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Simple Logic

Daniel Bonevac

Publication Date - July 1998

ISBN: 9780195155020

608 pages
6-1/2 x 9-1/4 inches

In Stock

Retail Price to Students: $99.95


Written by an accomplished teacher, scholar, and writer, Simple Logic is unique in its sensitivity to today's student audience; it provides philosophical writing samples that are interesting and relevant to students' lives. Daniel Bonevac's clear writing style and careful presentation help students to easily understand key concepts, terms, and examples. He features a multitude of stimulating examples drawn from literary texts and contemporary culture, from figures as varied as Voltaire, Confucius, and Bart Simpson.
Simple Logic succeeds in conveying the standard topics in introductory logic with easy-to-understand explanations of rules and methods, while concentrating the discussion on fundamental topics taught by the majority of logic instructors.

Table of Contents

    Part I: Logic and Language
    Chapter 1: Reasoning
    1.1. Premises and Conclusions
    1.2. Recognizing Arguments
    1.3. Extended Arguments
    1.4. Validity and Strength
    1.5. Implication and Equivalence
    1.6. Form and Invalidity
    Chapter 2: Language
    2.1. Reason and Emotion
    2.2. Goals of Definition
    2.3. Means of Definition
    2.4. Criteria for Definitions
    Chapter 3: Informal Fallacies
    3.1. Fallacies of Evidence
    3.2. Fallacies of Relevance: Credibility
    3.3. Fallacies of Relevance: Confusion
    3.4. Fallacies of Relevance: Manipulation
    3.5. Inductive Fallacies
    3.6. Fallacies of Clarity
    Part II: Aristotelian Logic
    Chapter 4: Categorical Propositions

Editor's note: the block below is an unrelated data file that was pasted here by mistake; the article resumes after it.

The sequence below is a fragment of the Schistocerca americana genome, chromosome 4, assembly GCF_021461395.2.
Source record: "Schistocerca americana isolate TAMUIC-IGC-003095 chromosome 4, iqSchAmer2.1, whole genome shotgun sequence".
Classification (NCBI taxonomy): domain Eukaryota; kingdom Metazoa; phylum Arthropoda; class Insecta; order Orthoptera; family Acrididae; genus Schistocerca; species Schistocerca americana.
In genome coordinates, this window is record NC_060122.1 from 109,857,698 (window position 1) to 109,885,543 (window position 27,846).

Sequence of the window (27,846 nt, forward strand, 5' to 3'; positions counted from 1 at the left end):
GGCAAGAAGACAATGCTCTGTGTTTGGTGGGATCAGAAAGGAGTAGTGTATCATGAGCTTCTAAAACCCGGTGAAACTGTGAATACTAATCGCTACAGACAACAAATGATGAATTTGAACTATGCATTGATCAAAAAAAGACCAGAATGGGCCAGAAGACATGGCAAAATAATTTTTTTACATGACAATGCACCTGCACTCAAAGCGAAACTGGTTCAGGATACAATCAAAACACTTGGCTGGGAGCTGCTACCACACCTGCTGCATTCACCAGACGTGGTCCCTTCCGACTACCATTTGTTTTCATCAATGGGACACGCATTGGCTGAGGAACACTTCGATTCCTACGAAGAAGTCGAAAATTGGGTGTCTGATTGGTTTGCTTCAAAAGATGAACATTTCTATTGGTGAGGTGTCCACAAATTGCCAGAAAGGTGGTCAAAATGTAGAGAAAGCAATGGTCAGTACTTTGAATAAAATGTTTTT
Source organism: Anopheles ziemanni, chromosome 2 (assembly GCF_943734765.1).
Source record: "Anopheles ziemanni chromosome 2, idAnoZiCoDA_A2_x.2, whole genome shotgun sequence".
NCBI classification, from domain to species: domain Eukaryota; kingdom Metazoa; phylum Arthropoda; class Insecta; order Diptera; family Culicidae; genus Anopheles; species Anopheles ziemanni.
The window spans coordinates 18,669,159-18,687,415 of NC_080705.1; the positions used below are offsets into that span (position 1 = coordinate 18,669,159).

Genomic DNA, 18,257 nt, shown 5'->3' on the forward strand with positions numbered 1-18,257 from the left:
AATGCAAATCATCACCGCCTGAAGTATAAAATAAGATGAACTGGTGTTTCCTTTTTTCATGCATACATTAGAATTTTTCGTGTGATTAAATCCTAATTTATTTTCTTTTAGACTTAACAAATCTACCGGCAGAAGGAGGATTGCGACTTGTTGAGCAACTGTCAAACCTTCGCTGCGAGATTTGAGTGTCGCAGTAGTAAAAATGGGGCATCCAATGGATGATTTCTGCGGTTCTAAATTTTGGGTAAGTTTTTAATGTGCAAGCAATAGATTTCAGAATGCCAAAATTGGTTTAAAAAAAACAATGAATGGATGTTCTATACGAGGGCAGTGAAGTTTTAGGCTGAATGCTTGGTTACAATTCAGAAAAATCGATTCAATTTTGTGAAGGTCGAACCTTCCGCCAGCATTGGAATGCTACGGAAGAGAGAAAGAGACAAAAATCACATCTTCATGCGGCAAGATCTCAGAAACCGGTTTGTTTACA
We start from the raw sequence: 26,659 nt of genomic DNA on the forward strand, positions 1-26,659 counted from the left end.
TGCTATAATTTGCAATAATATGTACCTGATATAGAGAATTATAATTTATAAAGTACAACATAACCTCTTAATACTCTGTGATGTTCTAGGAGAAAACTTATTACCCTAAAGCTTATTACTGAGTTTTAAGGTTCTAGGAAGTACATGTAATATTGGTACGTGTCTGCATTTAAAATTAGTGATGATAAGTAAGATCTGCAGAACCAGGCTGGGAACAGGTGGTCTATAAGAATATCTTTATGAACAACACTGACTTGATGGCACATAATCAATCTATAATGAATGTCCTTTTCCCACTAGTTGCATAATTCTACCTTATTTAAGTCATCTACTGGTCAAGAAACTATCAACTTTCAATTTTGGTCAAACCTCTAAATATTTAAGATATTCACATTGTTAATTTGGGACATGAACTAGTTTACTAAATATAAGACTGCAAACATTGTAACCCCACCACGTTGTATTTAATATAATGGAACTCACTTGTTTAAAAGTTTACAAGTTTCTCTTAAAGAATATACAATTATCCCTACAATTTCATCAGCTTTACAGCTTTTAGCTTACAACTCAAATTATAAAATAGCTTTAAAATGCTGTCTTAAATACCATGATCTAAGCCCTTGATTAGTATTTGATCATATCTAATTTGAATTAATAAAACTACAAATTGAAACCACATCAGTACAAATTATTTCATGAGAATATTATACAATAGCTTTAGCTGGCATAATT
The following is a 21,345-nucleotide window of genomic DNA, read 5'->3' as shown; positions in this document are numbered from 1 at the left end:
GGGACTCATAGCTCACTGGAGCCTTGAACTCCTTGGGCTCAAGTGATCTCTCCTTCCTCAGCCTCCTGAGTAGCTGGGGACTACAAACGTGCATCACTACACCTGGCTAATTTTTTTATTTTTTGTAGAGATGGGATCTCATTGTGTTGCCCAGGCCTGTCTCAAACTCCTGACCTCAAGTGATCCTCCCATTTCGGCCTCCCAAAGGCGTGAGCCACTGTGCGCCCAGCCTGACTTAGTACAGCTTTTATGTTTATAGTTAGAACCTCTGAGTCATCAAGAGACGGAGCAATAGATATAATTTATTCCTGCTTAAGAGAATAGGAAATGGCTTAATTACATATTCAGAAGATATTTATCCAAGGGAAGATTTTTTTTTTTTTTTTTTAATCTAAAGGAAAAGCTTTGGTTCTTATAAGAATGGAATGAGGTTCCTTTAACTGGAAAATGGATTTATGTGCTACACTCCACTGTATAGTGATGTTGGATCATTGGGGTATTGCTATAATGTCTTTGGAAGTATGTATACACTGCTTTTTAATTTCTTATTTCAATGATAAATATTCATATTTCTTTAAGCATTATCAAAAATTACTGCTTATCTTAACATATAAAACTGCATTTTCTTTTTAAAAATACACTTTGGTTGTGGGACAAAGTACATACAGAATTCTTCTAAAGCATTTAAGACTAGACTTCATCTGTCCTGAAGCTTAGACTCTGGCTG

4.1. Kinds of Categorical Proposition
    4.2. Categorical Propositions in Natural Language
    4.3. Diagramming Categorical Propositions
    4.4. Immediate Inference
    4.5. The Aristotelian Square of Opposition
    4.6. The Modern Square of Opposition
    Chapter 5: Syllogisms
    5.1. Standard Form
    5.2. Venn Diagrams
    5.3. Distribution
    5.4. Rules for Validity
    5.5. Reduction
    Part III: Symbolic Logic
    Chapter 6: Propositional Logic
    6.1. Connectives
    6.2. Truth Functions
    6.3. Symbolization
    6.4. A Symbolic Language
    6.5. Logical Properties of Statements
    6.6. Truth Tables for Statements
    6.7. Truth Tables for Symbolic Arguments
    Chapter 7: Semantic Tableaux
    7.1. Motivation
    7.2. Tableaux
    7.3. Negation, Conjunction, and Disjunction
    7.4. Policies
    7.5. The Conditional and Biconditional
    7.6. Other Applications
    Chapter 8: Proof
    8.1. Rules and Proofs
    8.2. Rules of Implication I: Conjunctions and Conditionals
    8.3. Rules of Implication II: Disjunctions
    8.4. Rules of Replacement: Connectives
    8.5. Rules of Replacement: Algebra
    8.6. Categorical Proofs
    8.7. Indirect Proofs
    Chapter 9: Predicate Logic
    9.1. Quantifiers
    9.2. Categorical Statement Forms
    9.3. Symbolization
    9.4. Quantified Tableaux
    9.5. Quantified Proofs
    9.6. Universal Generalization
    Part IV: Induction
    Chapter 10: Generalizations and Analogies
    10.1. Inductive Strength
    10.2. Enumeration
    10.3. Statistical Generalizations
    10.4. Analogies
    Chapter 11: Causes
    11.1. Kinds of Causes
    11.2. Agreement and Difference
    11.3. Residues and Concomitant Variation
    Chapter 12: Explanations
    12.1. Generalizations and Laws
    12.2. The Hypothetico-Deductive Method
    12.3. Confirmation and Auxiliary Assumptions
    12.4. Evaluating Explanations
    Answers to Selected Problems